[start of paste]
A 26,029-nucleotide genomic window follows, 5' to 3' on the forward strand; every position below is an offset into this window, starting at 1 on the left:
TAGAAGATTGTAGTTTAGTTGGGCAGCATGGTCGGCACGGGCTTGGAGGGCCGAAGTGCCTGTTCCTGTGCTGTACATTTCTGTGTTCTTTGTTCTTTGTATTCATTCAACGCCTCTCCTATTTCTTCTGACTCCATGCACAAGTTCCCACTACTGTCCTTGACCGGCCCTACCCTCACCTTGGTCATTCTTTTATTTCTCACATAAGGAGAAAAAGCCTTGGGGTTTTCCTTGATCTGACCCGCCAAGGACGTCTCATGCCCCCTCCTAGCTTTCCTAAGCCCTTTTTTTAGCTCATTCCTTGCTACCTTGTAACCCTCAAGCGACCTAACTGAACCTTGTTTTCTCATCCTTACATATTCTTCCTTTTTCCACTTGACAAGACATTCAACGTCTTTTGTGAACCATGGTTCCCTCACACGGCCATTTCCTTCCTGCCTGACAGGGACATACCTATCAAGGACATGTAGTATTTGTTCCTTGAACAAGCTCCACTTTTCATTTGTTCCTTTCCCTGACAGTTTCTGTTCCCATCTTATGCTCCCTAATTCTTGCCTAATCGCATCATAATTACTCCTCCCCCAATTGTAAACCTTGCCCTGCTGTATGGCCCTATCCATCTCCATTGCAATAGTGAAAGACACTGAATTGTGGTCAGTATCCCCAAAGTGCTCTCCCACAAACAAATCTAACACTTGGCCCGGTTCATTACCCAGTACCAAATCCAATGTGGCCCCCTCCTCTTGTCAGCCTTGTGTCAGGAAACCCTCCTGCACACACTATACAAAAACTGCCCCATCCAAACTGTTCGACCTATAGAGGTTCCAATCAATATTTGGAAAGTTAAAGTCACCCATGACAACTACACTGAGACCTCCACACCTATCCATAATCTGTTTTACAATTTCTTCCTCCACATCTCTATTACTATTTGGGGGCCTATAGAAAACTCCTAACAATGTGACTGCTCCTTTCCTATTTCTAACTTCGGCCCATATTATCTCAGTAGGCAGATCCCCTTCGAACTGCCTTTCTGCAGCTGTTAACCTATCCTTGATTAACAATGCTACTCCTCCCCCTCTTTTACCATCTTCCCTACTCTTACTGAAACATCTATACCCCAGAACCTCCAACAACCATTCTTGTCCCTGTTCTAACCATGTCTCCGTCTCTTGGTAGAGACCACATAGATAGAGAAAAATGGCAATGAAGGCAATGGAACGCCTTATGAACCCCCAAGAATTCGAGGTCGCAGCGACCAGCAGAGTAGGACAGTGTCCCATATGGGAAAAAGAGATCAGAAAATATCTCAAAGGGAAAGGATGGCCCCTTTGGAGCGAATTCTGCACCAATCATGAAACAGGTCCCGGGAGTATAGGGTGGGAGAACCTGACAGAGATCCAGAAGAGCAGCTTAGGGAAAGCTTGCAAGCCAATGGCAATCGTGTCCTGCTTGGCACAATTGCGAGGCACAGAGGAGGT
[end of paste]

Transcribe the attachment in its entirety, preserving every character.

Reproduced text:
A 26,029-nucleotide genomic window follows, 5' to 3' on the forward strand; every position below is an offset into this window, starting at 1 on the left:
TAGAAGATTGTAGTTTAGTTGGGCAGCATGGTCGGCACGGGCTTGGAGGGCCGAAGTGCCTGTTCCTGTGCTGTACATTTCTGTGTTCTTTGTTCTTTGTATTCATTCAACGCCTCTCCTATTTCTTCTGACTCCATGCACAAGTTCCCACTACTGTCCTTGACCGGCCCTACCCTCACCTTGGTCATTCTTTTATTTCTCACATAAGGAGAAAAAGCCTTGGGGTTTTCCTTGATCTGACCCGCCAAGGACGTCTCATGCCCCCTCCTAGCTTTCCTAAGCCCTTTTTTTAGCTCATTCCTTGCTACCTTGTAACCCTCAAGCGACCTAACTGAACCTTGTTTTCTCATCCTTACATATTCTTCCTTTTTCCACTTGACAAGACATTCAACGTCTTTTGTGAACCATGGTTCCCTCACACGGCCATTTCCTTCCTGCCTGACAGGGACATACCTATCAAGGACATGTAGTATTTGTTCCTTGAACAAGCTCCACTTTTCATTTGTTCCTTTCCCTGACAGTTTCTGTTCCCATCTTATGCTCCCTAATTCTTGCCTAATCGCATCATAATTACTCCTCCCCCAATTGTAAACCTTGCCCTGCTGTATGGCCCTATCCATCTCCATTGCAATAGTGAAAGACACTGAATTGTGGTCAGTATCCCCAAAGTGCTCTCCCACAAACAAATCTAACACTTGGCCCGGTTCATTACCCAGTACCAAATCCAATGTGGCCCCCTCCTCTTGTCAGCCTTGTGTCAGGAAACCCTCCTGCACACACTATACAAAAACTGCCCCATCCAAACTGTTCGACCTATAGAGGTTCCAATCAATATTTGGAAAGTTAAAGTCACCCATGACAACTACACTGAGACCTCCACACCTATCCATAATCTGTTTTACAATTTCTTCCTCCACATCTCTATTACTATTTGGGGGCCTATAGAAAACTCCTAACAATGTGACTGCTCCTTTCCTATTTCTAACTTCGGCCCATATTATCTCAGTAGGCAGATCCCCTTCGAACTGCCTTTCTGCAGCTGTTAACCTATCCTTGATTAACAATGCTACTCCTCCCCCTCTTTTACCATCTTCCCTACTCTTACTGAAACATCTATACCCCAGAACCTCCAACAACCATTCTTGTCCCTGTTCTAACCATGTCTCCGTCTCTTGGTAGAGACCACATAGATAGAGAAAAATGGCAATGAAGGCAATGGAACGCCTTATGAACCCCCAAGAATTCGAGGTCGCAGCGACCAGCAGAGTAGGACAGTGTCCCATATGGGAAAAAGAGATCAGAAAATATCTCAAAGGGAAAGGATGGCCCCTTTGGAGCGAATTCTGCACCAATCATGAAACAGGTCCCGGGAGTATAGGGTGGGAGAACCTGACAGAGATCCAGAAGAGCAGCTTAGGGAAAGCTTGCAAGCCAATGGCAATCGTGTCCTGCTTGGCACAATTGCGAGGCACAGAGGAGGT